8 Things I Learned From NaNoWriMo

Well, I did it. I completed NaNoWriMo with a grand total of 50,029 new words drafted between November 1st and November 30th. This was my second time attempting NaNoWriMo; the first stalled out due to student-related deadlines. Though completing the challenge in no way makes me an expert, I thought I’d take the time to share 8 things I learned from NaNoWriMo. 

1) Getting started is the hardest part. People are good at making excuses for why they don’t have time to write. NaNoWriMo laughs at these excuses. It demands that you write every day to keep up with word count. This will be tough at first, especially if you’re unused to maintaining a regular writing schedule. However…

2) It gets easier with time. I consider myself a disciplined writer, but it felt strange at first to write every day. That wore off as I picked up steam: the ideas started flowing faster and I got stuck less. The frequency also made it easier to pick up where I left off each day.

3) Writing in increments is invaluable. 1667 words in a sitting is daunting; I broke the task down into sessions of about 500 words, spread throughout the day. This method made it much easier for me to fit the writing in around other responsibilities.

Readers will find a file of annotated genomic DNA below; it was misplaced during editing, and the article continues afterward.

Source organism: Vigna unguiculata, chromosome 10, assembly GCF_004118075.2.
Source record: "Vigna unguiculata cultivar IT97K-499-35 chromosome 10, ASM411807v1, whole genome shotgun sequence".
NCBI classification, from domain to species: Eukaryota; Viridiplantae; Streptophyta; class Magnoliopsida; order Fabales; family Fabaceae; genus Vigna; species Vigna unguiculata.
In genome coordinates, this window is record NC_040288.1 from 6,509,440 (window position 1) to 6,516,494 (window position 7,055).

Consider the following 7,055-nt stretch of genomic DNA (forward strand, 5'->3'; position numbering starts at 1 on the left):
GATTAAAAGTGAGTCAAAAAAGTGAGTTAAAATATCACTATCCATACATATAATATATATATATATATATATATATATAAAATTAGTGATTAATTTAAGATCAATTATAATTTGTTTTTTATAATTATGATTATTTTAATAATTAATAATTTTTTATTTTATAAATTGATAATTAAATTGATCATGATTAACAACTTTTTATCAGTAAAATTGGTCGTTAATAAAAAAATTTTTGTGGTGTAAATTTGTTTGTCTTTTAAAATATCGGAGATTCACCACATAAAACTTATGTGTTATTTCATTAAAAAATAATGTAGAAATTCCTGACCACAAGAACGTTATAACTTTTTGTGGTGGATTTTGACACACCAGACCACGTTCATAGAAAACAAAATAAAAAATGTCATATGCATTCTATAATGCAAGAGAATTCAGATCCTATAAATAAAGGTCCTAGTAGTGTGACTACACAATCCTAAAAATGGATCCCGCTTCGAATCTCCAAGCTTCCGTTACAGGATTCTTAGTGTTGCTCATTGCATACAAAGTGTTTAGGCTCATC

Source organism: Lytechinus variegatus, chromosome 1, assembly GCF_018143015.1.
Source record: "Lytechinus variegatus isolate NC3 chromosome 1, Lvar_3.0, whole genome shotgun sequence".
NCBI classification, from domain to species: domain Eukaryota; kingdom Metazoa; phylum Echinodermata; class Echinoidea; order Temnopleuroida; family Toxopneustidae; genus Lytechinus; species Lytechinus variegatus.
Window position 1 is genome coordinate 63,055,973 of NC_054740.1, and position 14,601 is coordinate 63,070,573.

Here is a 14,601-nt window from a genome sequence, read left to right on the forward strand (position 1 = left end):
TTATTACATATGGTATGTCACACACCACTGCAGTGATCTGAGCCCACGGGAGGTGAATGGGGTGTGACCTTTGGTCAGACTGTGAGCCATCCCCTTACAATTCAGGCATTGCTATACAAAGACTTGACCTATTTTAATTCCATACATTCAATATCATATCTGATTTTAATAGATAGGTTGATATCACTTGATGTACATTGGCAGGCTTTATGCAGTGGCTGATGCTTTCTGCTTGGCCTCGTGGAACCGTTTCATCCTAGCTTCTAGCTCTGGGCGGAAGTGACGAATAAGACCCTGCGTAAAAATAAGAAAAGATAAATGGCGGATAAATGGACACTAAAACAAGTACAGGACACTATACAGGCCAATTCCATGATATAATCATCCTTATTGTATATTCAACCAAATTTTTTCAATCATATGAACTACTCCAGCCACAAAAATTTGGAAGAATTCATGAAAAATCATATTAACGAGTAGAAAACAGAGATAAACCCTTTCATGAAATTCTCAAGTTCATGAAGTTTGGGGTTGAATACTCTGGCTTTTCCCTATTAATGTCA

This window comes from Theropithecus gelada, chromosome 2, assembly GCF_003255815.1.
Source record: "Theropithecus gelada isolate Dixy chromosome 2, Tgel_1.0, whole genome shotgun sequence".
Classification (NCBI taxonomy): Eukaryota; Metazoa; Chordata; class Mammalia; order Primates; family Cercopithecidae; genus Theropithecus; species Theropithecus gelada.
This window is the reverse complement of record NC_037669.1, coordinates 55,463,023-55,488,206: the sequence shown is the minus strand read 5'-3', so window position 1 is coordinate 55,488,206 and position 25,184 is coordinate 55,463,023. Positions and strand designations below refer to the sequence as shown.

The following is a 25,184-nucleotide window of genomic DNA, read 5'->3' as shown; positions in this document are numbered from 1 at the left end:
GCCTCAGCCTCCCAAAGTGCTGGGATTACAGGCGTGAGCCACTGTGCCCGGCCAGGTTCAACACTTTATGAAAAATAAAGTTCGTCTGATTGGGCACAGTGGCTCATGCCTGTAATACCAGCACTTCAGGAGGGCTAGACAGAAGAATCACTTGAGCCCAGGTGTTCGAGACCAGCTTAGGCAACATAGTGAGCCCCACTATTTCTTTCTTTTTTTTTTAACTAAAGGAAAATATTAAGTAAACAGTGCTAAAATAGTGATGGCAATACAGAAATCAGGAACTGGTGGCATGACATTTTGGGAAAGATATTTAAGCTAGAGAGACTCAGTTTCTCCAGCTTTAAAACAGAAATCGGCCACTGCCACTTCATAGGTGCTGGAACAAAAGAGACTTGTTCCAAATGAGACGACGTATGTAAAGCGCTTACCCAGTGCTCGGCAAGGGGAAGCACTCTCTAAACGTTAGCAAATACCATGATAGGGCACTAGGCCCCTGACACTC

4) You will not make word count every day. Work, chores, commuting, the need to have some kind of social life, and my own fatigue levels sometimes got in the way of completing that day’s 1667-word chunk. Though I did write something on my work in progress every day, sometimes I had to compromise on word count.

5) You can make up deficits on days with more free time. Weekends were invaluable for me. I often wrote more than the minimum word count on weekends, so I’d know I had some flexibility on days when life made me fall short of word count. I don’t recommend relying on free days too much; those unwritten words accumulate a lot faster than words on the page. 

6) Outlining is invaluable. Like so much in life, NaNoWriMo is a numbers game: not only in terms of daily minimum word count, but also in the amount of time you spend figuring out plot, character arcs, and other essential novel elements. Preparing an outline minimizes the time spent staring at your screen and maximizes the time spent writing your story. 

7) Writing a novel doesn’t have to take years (or even a few months). Confession–my NaNo novel isn’t quite done yet. But it’s come a hell of a lot closer in just 30 days, going from 40,000 to 90,000 words. Before NaNoWriMo, that would have been a solid 5 or 6 months of writing for me. It doesn’t have to be this way! Fast drafting lets you get the words on the page quickly, giving you more time for those all-important revisions. 

8) NaNoWriMo doesn’t end on November 30th. You can make any month an occasion for fast drafting. After all, the point is to become a more productive writer. I for one plan to finish my current work in progress–an estimated 20,000 more words–before Christmas break. 

What about you, readers? Did you participate in NaNoWriMo this year, and if so, what did you learn? 

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